Toxicity sensing by live microorganisms has attracted considerable attention during the last decade. These sensors exhibit a non-specific, relatively fast response to changes in water quality or to physiological stress conditions and thus may provide an early warning against intentional or unintentional contamination of water sources. However, maintenance of cell cultures is a demanding task, requiring specialists' attention and careful control of storage conditions, which seriously limits the practical usefulness of such diagnostics for field analysis and distributed monitoring. Encapsulation in hydrogels is a viable way for the construction of user-friendly solid-state sensors. However, the encapsulated cells should still be kept in wet conditions as drying results in immediate and permanent loss of activity. Particularly, the much-researched cellular silicates, biohybrids, lose activity upon drying. Here we introduce a freeze-drying compatible sol-gel process for the encapsulation of E. coli reporter cells in silicates. We demonstrate that incorporation of optimized concentrations of trehalose and glycerin in the sol-gel silicate precursors prevents the inactivation of E. coli during freeze-drying.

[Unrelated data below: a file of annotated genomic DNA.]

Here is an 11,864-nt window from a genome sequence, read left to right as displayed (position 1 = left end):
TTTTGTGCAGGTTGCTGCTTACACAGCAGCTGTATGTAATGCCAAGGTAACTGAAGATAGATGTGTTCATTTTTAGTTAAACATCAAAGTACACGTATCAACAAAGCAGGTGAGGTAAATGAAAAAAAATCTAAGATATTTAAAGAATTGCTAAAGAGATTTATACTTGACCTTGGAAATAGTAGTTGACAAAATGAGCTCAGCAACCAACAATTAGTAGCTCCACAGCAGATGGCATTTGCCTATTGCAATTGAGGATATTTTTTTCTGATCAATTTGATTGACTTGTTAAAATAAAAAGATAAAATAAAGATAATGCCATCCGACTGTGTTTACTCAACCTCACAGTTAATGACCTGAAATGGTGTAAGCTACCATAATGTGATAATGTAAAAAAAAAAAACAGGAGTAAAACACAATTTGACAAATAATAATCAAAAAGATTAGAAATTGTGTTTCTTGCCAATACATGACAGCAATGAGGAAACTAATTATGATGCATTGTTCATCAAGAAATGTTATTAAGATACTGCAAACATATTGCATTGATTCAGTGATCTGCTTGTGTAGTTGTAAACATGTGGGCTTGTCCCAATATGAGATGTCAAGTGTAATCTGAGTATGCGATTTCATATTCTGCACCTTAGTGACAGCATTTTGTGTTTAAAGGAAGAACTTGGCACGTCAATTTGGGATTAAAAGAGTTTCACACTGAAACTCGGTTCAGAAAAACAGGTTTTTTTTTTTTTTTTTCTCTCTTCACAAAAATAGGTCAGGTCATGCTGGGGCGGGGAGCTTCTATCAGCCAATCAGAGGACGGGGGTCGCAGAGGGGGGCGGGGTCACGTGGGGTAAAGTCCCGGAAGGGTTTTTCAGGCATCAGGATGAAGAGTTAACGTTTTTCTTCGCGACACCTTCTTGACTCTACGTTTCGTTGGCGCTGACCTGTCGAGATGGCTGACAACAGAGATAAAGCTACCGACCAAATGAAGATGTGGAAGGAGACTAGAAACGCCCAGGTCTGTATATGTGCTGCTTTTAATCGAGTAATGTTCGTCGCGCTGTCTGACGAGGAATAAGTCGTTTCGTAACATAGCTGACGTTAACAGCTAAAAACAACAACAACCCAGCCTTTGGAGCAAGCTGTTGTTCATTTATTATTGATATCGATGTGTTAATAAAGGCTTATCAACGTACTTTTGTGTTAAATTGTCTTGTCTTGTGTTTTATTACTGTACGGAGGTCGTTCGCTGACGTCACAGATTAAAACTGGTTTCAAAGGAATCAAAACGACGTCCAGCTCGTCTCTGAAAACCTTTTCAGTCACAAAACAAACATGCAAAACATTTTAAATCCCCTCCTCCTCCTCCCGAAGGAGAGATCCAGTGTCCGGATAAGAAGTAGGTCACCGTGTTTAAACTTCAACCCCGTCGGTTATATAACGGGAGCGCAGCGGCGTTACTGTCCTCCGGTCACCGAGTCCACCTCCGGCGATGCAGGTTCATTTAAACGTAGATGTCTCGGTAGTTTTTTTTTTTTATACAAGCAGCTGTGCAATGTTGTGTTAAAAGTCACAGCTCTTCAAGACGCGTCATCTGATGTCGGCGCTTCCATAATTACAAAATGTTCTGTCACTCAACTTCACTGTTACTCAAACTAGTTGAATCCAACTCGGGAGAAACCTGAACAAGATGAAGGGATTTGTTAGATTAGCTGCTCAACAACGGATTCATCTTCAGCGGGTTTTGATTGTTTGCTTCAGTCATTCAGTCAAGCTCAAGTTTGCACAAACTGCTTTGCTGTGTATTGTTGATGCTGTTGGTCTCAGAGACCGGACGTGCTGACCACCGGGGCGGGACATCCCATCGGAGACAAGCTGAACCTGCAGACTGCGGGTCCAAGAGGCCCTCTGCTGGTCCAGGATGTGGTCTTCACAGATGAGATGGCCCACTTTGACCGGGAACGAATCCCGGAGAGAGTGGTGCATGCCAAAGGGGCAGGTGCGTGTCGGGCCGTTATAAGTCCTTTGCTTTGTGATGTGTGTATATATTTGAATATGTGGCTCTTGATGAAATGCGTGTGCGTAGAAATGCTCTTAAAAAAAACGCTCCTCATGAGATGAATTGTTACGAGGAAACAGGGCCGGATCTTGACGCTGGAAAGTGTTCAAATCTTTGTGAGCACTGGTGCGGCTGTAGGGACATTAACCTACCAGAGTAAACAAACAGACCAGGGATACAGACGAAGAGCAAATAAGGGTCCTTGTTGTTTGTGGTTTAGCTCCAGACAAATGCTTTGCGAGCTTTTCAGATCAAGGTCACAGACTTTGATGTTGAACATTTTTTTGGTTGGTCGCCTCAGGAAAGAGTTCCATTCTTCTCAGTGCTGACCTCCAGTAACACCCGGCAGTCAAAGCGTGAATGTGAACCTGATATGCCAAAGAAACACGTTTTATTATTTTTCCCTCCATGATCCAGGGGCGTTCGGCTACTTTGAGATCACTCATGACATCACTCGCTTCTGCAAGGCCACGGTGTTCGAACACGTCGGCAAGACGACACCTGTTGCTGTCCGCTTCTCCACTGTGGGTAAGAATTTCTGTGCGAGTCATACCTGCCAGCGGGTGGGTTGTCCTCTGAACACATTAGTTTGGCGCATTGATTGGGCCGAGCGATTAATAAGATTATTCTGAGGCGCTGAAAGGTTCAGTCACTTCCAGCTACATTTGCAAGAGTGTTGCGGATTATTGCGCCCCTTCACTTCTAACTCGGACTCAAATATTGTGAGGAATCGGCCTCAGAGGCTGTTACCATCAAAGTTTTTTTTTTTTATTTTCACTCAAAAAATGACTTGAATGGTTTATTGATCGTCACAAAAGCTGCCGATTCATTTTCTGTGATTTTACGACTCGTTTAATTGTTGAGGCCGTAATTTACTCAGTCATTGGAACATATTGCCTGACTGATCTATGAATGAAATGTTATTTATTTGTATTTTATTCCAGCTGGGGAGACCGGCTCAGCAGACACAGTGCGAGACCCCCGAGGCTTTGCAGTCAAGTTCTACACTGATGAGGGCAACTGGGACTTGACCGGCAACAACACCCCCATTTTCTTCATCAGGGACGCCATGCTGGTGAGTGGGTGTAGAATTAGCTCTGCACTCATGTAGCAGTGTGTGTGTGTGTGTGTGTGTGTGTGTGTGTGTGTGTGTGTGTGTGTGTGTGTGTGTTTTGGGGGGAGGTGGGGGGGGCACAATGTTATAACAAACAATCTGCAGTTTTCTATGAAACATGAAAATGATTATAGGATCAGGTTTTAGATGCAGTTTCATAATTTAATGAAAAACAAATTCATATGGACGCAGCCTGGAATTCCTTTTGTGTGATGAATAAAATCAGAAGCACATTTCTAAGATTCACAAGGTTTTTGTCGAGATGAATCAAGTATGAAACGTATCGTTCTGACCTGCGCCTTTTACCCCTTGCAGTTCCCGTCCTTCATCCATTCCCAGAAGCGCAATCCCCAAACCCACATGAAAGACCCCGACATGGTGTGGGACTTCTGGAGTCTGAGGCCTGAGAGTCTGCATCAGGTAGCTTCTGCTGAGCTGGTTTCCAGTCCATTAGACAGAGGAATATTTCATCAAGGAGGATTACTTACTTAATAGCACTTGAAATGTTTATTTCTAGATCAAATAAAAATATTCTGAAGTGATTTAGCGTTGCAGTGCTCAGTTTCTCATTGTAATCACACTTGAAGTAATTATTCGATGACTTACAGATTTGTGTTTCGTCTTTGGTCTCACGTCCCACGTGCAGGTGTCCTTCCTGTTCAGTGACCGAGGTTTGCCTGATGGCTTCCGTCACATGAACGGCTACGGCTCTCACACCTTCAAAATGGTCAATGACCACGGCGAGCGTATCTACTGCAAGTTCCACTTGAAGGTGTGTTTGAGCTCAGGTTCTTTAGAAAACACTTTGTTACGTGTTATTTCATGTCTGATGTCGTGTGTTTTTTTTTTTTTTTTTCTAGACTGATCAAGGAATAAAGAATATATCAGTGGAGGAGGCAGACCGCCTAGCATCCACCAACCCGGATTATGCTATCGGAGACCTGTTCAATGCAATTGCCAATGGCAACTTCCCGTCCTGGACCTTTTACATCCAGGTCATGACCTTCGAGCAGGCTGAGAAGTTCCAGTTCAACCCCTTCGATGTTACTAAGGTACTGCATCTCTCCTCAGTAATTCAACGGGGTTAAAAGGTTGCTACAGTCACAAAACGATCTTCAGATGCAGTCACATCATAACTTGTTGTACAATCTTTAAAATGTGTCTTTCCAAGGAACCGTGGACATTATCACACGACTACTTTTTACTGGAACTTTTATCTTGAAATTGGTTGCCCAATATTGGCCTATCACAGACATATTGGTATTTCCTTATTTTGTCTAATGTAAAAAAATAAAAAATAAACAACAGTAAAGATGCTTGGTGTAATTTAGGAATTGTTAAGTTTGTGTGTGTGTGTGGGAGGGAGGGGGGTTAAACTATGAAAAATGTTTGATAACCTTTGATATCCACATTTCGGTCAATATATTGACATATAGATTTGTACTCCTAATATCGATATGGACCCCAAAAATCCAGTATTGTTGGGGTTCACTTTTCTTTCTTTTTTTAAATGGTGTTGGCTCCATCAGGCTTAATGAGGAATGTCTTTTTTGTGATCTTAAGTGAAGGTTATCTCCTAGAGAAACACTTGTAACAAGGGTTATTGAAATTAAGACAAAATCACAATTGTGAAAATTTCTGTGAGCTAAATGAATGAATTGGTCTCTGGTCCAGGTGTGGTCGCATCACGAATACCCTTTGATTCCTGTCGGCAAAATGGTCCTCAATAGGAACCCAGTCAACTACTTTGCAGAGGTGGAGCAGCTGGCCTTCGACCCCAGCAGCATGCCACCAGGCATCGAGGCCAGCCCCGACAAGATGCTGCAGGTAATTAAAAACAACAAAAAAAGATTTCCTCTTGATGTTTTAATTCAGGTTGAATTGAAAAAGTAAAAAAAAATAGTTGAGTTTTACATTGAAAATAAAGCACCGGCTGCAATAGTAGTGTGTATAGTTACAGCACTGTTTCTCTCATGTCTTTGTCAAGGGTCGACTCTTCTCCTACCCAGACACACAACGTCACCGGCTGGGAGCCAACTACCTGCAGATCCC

Bibliographical noteFunding Information:
This research was supported by the Infrastructure Program of the Ministry of Science and Culture, Israel and by a Franco-Israel research grant. Instrumentation was partly funded by the Israel Science Foundation, founded by the Israel Academy of Sciences. We gratefully acknowledge strains provided by T.K. Van Dyk and R.A. LaRossa, the DuPont Company, USA. I.E. thanks the Valazzi-Pikovsky Fellowship Fund.
- Recombinant bacteria
- Toxicity sensors